Byron Webster has thanked Millwall physio Paul Tanner for helping him get operated on by the top knee surgeon in the country after rupturing his cruciate ligament.
The Lions centre-back, 30, suffered the damage in the 3-1 defeat to Barnsley earlier this month – amazingly staying on the pitch for the full game.
But a scan the following week revealed the full extent of the injury and he was operated on by Andy Williams, a specialist in ligament repair whose previous clients include John Terry, Didier Drogba, Andy Carroll and Theo Walcott.
Webster went down in the game against the Tykes and received a spell of treatment from Tanner.
“I thought I’d just jolted my knee forward,” he said. “I was in some discomfort and I told the physio I’d got a sharp pain in my knee – then it just went.
“I got up, walked around – it was was stiff but it wasn’t a problem. I did the game and iced the knee.
“I went to Disneyland Paris on Sunday because it was an international break and my knee just didn’t feel right. I rang the physio to tell him I didn’t know if I’d be train on Wednesday, when we were due back. I only lasted 18 hours in Paris. I came back Monday morning to get the scan and got told I had done my ACL – s***. I went to see the specialist Wednesday and had the operation on Thursday.
“He is the best surgeon around and has operated on some big dogs. Paul knows him from his time at Norwich. I’m thankful to him. He has just come to Millwall but knows his stuff. I got on with Bobby [Bacic] too. For some reason I get on with physios and I’m hardly ever injured.
“Paul used his contacts and got me in there to see Mr Williams straightaway. He was due to go on holiday for three weeks and if Paul didn’t know him then I could have been out another three weeks longer. Instead I’m over two weeks in and doing things in the gym. I can’t thank Paul enough – he’s been brilliant.”
The rehabilitation is a long process – in football terms – with Webster’s earliest return date set to be just as the Championship season finishes.
But he has a positive mindset.
“It is an isolated ACL injury which means the miniscus and the rest of my knee is perfectly fine,” said Webster. “They took some ligament off my patella tendon on my left knee and put it where the ACL goes.
“I don’t know exactly the process. I was put under for the operation and an hour and a bit later I woke up – brilliant.
“There were not many stitches. It still looks a bit of a mess because I’m not able to scrub it. I had the stitches out on Saturday so I’ve been able to get some water on that area.”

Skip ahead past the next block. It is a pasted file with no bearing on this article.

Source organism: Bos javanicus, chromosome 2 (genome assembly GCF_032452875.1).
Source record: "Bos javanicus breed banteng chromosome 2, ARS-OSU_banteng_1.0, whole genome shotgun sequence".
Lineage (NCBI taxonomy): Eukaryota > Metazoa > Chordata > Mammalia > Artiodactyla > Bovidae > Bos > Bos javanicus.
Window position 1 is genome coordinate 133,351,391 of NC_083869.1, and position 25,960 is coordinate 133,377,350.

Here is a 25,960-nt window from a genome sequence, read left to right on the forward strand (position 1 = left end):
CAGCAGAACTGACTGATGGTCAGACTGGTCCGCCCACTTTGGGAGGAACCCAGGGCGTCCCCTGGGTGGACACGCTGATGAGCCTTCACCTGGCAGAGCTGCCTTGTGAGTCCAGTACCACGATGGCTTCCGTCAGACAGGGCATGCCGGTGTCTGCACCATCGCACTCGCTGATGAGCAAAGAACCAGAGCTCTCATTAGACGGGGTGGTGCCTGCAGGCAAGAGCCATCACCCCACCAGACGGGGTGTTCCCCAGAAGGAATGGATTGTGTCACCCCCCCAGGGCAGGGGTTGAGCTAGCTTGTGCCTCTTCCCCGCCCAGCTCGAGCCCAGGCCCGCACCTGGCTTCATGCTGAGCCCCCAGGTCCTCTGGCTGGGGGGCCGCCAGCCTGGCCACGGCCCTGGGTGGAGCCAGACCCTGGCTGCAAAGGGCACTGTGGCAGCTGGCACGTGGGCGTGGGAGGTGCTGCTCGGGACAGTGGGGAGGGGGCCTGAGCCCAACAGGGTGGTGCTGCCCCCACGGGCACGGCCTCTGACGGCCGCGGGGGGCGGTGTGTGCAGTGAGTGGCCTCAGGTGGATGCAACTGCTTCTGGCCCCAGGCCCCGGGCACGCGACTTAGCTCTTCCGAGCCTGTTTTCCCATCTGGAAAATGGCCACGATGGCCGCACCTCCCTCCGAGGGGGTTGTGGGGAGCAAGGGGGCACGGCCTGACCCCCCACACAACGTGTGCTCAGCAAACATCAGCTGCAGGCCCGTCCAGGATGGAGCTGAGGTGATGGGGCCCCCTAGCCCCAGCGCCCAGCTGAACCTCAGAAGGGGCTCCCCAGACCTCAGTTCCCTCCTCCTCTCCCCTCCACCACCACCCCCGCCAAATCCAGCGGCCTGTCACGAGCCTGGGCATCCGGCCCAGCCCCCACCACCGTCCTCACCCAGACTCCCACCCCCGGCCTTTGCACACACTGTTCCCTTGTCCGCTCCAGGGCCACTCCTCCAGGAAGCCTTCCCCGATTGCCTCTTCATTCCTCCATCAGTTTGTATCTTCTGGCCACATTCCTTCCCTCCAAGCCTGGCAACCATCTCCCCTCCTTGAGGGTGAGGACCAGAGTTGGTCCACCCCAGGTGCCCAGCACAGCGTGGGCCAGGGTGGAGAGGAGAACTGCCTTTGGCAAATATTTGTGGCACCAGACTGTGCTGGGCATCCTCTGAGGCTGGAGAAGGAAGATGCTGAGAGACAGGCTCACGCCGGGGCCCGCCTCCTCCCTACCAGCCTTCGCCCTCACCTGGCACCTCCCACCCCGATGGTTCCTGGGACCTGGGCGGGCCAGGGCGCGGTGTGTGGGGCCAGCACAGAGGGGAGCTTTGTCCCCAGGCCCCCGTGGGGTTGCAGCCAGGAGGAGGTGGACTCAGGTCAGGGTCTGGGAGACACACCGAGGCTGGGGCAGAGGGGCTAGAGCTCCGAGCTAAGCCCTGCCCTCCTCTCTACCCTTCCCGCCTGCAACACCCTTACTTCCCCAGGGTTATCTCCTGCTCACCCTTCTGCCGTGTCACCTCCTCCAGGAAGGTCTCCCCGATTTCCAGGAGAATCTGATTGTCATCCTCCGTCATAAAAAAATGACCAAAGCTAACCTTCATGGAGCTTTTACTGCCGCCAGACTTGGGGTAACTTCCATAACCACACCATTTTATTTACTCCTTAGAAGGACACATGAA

Webster had been in commanding form for Millwall when disaster struck. Now he has been reduced to a spectator at home matches.
“It’s a difficult one because whenever you are injured or out of the team you’re always on the edge of it.
“I do try and keep myself entertained with the lad and involved but they are out on the training pitch and I’m watching through a window and getting frustrated.
“There have been difficult days but my missus Katie, parents Billy and Julie and my agents have been there. It’s just about making sure I stay positive – keeping good people around me.
“At the start of this week I’ve been doing squat and leg weights. I’m walking around on crutches as the specialist told me to – to keep me slowed down and I don’t try and do too much.
“I’m doing bits, but not running. It sounds silly but I’m learning to walk again properly. I’ve got a good bend on the knee but it is still stiff. It’s about getting it moving again.
‘Monday was exciting because I was able to do the leg work. The first week was a s*** one, then I was able to do more things and then that gets a bit boring again. Then you can do something else – it’s about hitting targets.”
Yorkshireman Webster will be at Tuesday’s match at Sheffield Wednesday.
“I went on Saturday and with away games it depends where it is,” he said. “It is good for me to get a bit of time off, rest and get home if I have to. I’ll go home Friday and I think I’m going to the hotel on Tuesday to get some treatment. The boys will have Wednesday off and I’ll be back in.”
Webster has been able to watch daughter Amelie, seven, and Henri, four, playing football some weekends.
“They are buzzing running around in their Millwall kits up north at their soccer schools,” he said. “It’s brilliant – but I’d rather be playing on a Saturday.”
Please support your local paper by making a donation
Please make cheques payable to “MSI Media Limited” and send by post to South London Press, Unit 112, 160 Bromley Road, Catford, London SE6 2NZ
Housing Secretary Robert Jenrick has encouraged everyone in the country who can afford to do so to buy a newspaper, and told the Downing Street press briefing recently: “A free country needs a free press, and the newspapers of our country are under significant financial pressure”.
So if you have enjoyed reading this story, and if you can afford to do so, we would be so grateful if you can buy our newspaper or make a donation, which will allow us to continue to bring stories like this one to you both in print and online.